My second point is this: when books and articles on ‘Augustanism’ concentrate on Augustus, the significance of Horace and Virgil in the late 17th and 18th centuries is reduced to what they have to say about politics, and that must surely involve distortion. Other factors which are important for an understanding of ‘Augustanism’ in a much broader and more pervasive sense tend to be disregarded: the relation of city to country; class divisions and the operation of patronage; ideas of decorum and correctness in architecture, literature and social behaviour; more private poetic traditions, like the love poem and the Georgic; and themes like Beatus ille. So in general discussions it would be sensible to declare what aspect of ‘Augustanism’ is being considered, instead of agitating for the word’s abolition.
Dr Erskine-Hill’s book is primarily concerned with Augustus and his achievements, and with the ways in which they were viewed and employed between 1600 and 1800. That is an enormous and complex theme, for it shows educated people trying to understand and assess and influence what was happening to them. As we follow the story, we are reminded in abundant detail how this, like other Roman threads, is inextricably woven into two hundred years of British history.
At the end of 64, Catullus contrasted modern (i.e. historical) times with the age of heroes. In 401f., according to the exiguous manuscript tradition, he wrote:
optauit genitor primaeui funera nati,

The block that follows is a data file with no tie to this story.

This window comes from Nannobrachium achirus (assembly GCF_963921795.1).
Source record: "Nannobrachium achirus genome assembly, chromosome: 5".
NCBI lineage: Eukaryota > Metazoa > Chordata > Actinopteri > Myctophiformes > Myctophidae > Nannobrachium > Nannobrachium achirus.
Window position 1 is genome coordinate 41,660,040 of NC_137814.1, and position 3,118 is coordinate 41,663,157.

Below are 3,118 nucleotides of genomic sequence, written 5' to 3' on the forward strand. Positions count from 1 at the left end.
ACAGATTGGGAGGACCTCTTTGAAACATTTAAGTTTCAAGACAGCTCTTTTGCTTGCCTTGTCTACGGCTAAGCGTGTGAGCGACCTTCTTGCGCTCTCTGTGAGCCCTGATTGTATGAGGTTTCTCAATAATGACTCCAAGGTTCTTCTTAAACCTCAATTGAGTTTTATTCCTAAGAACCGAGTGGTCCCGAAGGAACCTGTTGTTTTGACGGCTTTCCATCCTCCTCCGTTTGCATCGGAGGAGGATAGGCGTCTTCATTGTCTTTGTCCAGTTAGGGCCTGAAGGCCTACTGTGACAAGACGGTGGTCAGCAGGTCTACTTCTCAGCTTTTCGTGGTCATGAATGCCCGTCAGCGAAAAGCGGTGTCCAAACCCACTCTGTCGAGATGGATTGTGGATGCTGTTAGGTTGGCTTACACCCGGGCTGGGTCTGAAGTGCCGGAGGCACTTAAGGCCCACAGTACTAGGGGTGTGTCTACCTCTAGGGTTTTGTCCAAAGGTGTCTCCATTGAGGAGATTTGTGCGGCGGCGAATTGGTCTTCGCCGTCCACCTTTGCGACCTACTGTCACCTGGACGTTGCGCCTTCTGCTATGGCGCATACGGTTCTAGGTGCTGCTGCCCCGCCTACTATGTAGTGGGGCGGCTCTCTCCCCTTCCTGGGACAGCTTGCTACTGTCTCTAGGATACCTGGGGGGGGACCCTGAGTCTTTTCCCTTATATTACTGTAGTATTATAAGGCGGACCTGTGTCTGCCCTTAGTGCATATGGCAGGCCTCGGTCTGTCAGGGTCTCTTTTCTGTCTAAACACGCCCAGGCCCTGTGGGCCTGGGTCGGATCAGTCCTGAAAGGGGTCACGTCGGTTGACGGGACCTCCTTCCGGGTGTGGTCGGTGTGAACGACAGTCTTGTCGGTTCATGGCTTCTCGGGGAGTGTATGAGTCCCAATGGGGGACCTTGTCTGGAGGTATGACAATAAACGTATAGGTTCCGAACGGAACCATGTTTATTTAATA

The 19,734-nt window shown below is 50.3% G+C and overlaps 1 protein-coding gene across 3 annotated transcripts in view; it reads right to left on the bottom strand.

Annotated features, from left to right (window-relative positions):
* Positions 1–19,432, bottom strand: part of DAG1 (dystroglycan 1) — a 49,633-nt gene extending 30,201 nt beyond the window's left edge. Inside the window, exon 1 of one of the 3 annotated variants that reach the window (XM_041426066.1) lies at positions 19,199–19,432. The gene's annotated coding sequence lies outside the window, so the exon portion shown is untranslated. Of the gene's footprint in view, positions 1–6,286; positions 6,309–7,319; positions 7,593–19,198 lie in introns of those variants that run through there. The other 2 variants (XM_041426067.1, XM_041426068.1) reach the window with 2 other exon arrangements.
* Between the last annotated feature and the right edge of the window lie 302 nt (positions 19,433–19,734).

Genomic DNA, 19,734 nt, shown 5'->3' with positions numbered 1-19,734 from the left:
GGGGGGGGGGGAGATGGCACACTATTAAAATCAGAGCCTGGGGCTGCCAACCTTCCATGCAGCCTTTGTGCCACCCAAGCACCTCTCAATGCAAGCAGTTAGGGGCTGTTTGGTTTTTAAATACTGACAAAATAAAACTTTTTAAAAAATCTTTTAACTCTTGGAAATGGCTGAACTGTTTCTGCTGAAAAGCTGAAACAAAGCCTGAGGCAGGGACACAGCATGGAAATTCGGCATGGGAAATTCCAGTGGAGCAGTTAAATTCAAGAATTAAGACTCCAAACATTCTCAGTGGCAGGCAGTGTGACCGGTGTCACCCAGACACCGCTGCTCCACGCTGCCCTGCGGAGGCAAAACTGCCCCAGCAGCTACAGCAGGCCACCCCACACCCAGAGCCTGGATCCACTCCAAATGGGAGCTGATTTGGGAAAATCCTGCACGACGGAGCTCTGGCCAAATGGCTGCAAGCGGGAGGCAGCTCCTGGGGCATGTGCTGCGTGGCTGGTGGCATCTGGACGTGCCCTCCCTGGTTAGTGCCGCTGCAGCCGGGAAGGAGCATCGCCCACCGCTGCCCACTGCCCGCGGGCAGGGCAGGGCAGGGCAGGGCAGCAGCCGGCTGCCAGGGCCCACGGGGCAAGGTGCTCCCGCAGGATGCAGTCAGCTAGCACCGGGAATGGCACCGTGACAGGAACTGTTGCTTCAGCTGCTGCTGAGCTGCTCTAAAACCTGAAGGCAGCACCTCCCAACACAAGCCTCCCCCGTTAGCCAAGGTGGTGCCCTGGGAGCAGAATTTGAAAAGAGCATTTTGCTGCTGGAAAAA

liber ut innuptae poteretur flore nouercae.
(After the degeneration of mankind ‘father desired the death of eldest son, so that he might be free to enjoy the flower of the unmarried stepmother.’) Faced with this reading, some editors gloss over the problem with a paraphrase, others excogitate a defence, others admit the text is wrong but print it all the same, others affix daggers and hurry on their way. Goold, following suggestions from Maehly and Baehrens, prints: ‘liber uti nuptae poteretur flore nouellae’ (‘that he might be free to enjoy a young wife’s beauty’). Now of course we don’t know that this is right, but at least the line sounds like Catullus and not like a ‘goat-milker or ditch-digger’. (The young wife, of course, belongs to the son.) If we ignore misprints in lines 129 and 373, and leave aside Dousa’s fors (237), which is translated as if it were Guarinus’s sors, we are left with nearly two dozen alterations in a poem of four hundred-odd lines. ‘Slashing Bentley,’ murmur the conservatives. They are quite wrong. Many of the changes are very slight; they are drawn from five hundred years of Catullan scholarship; and (in my view) almost every one is an improvement.